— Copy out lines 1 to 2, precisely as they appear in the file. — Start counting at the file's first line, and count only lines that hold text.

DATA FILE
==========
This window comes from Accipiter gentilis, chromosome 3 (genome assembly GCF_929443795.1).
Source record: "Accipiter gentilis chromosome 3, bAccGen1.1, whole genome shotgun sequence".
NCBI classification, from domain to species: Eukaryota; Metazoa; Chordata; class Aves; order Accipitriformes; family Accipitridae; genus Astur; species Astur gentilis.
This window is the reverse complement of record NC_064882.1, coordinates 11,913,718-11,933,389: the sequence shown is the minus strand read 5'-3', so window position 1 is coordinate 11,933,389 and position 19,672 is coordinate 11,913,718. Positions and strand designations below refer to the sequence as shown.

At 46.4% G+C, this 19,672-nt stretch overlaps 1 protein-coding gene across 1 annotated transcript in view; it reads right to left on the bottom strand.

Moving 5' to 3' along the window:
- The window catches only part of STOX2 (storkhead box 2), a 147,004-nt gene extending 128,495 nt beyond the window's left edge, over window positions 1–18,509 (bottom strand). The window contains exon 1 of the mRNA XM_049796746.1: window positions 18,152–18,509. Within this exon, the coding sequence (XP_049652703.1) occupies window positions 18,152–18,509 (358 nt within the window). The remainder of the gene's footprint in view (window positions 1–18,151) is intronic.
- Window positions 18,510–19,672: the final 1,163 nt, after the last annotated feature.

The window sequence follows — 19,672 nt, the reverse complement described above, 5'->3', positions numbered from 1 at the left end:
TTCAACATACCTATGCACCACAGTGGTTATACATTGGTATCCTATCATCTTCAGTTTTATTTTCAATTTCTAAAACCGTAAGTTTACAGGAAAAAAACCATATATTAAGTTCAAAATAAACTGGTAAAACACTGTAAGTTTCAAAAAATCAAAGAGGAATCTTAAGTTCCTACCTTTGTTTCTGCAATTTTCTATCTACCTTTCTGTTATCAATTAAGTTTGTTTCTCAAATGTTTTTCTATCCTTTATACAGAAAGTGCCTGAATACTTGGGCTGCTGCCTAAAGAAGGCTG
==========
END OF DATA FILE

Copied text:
This window comes from Accipiter gentilis, chromosome 3 (genome assembly GCF_929443795.1).
Source record: "Accipiter gentilis chromosome 3, bAccGen1.1, whole genome shotgun sequence".